The Translorial’s Tool Kit

By Jost Zetzsche © 2004 International Writers’ Group, compiled by Yves Avérous

The Tool Kit is an online newsletter that comes to its subscribers’ mailboxes bimonthly. In Translorial, we are offering you a quarterly digest of Jost’s most helpful advice of the past season. If you would like to subscribe to The Tool Kit, visit and mention Translorial during subscription, Jost will put your name in a drawing for one free Tool Box book per edition.

THE Solution to Spam

This heading probably got your attention, but I am only half-kidding.

AnchorDesk’s Brian Cooley wrote an interesting article recently in which he compared himself to Hiroo Onoda, the Japanese soldier who didn’t get the memo that World War II was over until 1974. Brian feels that he’s in the same situation with instant messaging.

A while back, the same thing happened to me (see the chapter on Collaboration Tools in my Tool Box book, Instant messaging had been around for several years, but I had filed it away as something that 16-year-olds used to chat about acne and boy/girlfriends. Only when I started to work in a workgroup where instant messenger applications was the preferred form of communication did I start to realize how powerful a tool this can be, and how much more effective it is than email. The fact that you can exchange questions and answers instantaneously with your workmates in virtual workgroups can save you hours over just a few days, especially in situations where communication is essential (and isn’t that what we as translators do?).

Even though many of us work in virtual workgroups for much of our time, very few translators use instant messenger applications as work-related communication tools (I would love to be proved wrong on that!).

Aside from the above-described misconceptions, another barrier to the effective use of instant messaging may be that most messaging networks (AOL, ICQ, Yahoo!, MSN, and many others) are not compatible with one other, so you have to agree on one provider in your group before you can actually communicate.

Fortunately, there are some applications out there that simultaneously support numerous protocols, making it possible to talk to your AOL, Yahoo!, and MSN “buddies” at the same time and from within one application. The one that I have been using is the open-source freeware program Miranda (see This comes in a bare-bones version when you first install it, but it can be added onto to your heart’s content with some of the hundreds of free plug-ins that are available on its website. Oh, and to come back to the title of this article—there is no spam in instant messenger (if you adjust your settings accordingly)!

Office 2004 for Mac

Office 2004 for Mac was released recently. Though it was praised by most reviewers, I don’t think it’s that much of an improvement over the previous version. Many of the new features are taken over from the Windows versions of Office (such as the review and research features or the smart buttons). There is one thing that most reviewers overlooked but I really like: the Notebook Layout view in Word. I’ve often complained that a Word document doesn’t offer several tabs (like an Excel spreadsheet) so that you can add notes or files to a document without actually inserting them into the text. That is exactly what this feature allows you to do. I don’t care for some of its features (for instance, if you switch to a different view, the tabs aren’t maintained until you switch back to the Notebook view), but this is a great step in the right direction and makes me hopeful for the next Windows release of Office.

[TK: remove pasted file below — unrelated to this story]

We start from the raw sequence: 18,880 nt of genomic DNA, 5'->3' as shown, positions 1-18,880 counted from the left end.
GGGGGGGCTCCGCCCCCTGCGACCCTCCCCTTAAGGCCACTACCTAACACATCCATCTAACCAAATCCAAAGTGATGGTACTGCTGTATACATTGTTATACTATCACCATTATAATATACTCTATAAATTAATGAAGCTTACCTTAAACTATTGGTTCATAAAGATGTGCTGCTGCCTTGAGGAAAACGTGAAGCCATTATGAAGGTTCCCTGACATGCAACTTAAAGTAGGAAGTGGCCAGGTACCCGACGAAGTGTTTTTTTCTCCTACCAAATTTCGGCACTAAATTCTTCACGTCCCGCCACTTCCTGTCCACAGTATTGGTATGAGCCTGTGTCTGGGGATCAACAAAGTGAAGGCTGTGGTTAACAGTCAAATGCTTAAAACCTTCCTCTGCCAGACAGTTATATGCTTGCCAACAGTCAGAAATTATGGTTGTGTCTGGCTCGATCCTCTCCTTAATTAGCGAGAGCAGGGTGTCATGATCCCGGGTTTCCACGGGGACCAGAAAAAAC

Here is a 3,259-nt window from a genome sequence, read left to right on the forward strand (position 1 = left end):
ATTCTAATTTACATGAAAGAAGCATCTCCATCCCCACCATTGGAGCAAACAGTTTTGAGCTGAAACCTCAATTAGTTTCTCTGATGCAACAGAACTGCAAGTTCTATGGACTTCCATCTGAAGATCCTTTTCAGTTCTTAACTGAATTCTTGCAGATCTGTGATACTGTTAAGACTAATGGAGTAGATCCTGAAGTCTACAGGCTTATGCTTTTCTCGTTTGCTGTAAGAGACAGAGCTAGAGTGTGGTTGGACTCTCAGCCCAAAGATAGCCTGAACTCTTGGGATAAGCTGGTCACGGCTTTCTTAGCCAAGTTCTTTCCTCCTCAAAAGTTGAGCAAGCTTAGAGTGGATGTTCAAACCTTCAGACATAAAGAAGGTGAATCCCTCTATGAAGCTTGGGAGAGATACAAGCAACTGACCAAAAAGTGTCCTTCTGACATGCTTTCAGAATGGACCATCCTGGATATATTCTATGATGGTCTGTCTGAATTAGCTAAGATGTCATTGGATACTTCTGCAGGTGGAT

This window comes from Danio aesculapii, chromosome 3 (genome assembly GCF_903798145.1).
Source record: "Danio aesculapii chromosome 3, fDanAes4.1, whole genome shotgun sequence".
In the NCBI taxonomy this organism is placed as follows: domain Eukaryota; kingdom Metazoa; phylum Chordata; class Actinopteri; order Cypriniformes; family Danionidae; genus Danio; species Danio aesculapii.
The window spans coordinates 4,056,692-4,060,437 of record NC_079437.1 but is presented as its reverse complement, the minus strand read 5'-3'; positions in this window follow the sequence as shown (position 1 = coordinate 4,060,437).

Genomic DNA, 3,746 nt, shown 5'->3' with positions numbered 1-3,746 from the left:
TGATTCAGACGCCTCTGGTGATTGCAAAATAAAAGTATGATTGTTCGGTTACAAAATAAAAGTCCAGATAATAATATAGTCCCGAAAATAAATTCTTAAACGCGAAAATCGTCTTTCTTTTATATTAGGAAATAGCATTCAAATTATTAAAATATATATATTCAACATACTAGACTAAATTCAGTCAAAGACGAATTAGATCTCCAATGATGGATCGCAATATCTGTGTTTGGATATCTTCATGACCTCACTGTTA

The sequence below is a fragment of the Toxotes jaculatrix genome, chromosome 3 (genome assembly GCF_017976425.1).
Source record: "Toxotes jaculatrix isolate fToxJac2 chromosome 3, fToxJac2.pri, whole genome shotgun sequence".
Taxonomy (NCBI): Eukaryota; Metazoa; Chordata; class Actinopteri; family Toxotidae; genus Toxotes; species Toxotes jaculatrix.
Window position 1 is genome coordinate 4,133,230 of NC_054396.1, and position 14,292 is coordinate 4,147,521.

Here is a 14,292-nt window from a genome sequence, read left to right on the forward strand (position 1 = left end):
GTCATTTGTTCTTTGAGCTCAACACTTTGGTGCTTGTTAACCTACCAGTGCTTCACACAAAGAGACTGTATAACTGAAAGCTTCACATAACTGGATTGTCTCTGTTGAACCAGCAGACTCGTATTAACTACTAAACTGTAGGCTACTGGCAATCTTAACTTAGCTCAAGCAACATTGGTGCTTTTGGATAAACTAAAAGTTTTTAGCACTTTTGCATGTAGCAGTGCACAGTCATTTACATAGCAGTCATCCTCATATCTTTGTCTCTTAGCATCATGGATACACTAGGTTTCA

Another Mac tool that was recommended by a reader (Greg Hopper Moore, is the time-and job-tracking tool Clock and Track (see In some ways it is similar to the Windows tool Time Stamp I’ve mentioned before (see, but it’s significantly more sophisticated (you’re able to track time by preconfigured client and project and to write invoices) and a lot more humorous (you’ll see what I mean when you start playing with the tool). It is available as a shareware download. If I spent more billable time on my Mac, I would certainly want to use it.

Embedding Fonts in Office Documents

Here’s a tip on the portability of fonts: Most of us have been in situations where we receive a well-designed document, but as soon as we open it up on our computers it looks like it was formatted by my four-year-old. Or worse, we spend hours making a document look perfect, proudly send it off, and then receive a screaming e-mail from the client because the document’s a mess at the other end. While there could be a variety of reasons for this, the most common problem is that a font was used which hasn’t been installed on the recipient’s computer. Fortunately, programs such as Word and PowerPoint offer the capability of embedding TrueType fonts (it isn’t possible to embed PostScript fonts), thus making sure that the document or the presentation will look just the same on the recipient’s computer.